Embry-Riddle’s technical outcomes include a demonstration unit that can store heat overnight in eight gallons of Canola oil HTF. Four high temperature tests were conducted and summarized. The resulting system uses a high temperature pump to deliver stored heat as-needed to an absorption chiller refrigerator’s ammonia boiler. Estimated refrigerator operation was 2 hours 25 minutes from the 8 gallons of HTF at 400F. To operate over 24 hours would require approximately 80 gallons of HTF at 400F, or less using higher temperatures. Multiple avenues of research are clearly identified including improved HTF selection, improved tank baffling and tank temperature monitoring, improved heat delivery methods and heat exchangers, control system design to automate daily outdoor operation.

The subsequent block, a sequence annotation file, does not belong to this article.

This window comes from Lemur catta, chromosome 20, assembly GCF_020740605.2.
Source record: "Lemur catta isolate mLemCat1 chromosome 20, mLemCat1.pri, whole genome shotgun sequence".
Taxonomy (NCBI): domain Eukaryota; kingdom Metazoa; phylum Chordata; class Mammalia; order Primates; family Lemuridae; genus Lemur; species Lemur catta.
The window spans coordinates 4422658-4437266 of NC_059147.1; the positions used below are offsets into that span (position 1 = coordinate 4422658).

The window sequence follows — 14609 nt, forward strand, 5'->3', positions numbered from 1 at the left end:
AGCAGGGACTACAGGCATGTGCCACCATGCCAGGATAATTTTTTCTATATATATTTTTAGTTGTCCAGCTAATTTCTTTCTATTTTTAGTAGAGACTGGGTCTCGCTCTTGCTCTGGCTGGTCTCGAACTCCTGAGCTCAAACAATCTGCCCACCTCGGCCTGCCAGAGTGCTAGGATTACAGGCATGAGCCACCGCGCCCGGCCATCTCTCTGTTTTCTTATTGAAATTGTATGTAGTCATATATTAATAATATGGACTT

Educational outcomes include both undergraduate and graduate student educations in the Mechanical Engineering Clean Energy Systems track. Students learned the iterative design process, how to focus on customer needs and requirements, how to brainstorm conceptual designs, and select a single design for further study. They also learned how detailed design is influenced by the practical considerations of real hardware fabrication and testing. They learned how to write and execute a test plan and then present data and test results. The specific topics researched include thermal system design, hydraulic system design, and power and energy concepts. The P3 has contributed substantially to our Clean Energy Systems track education.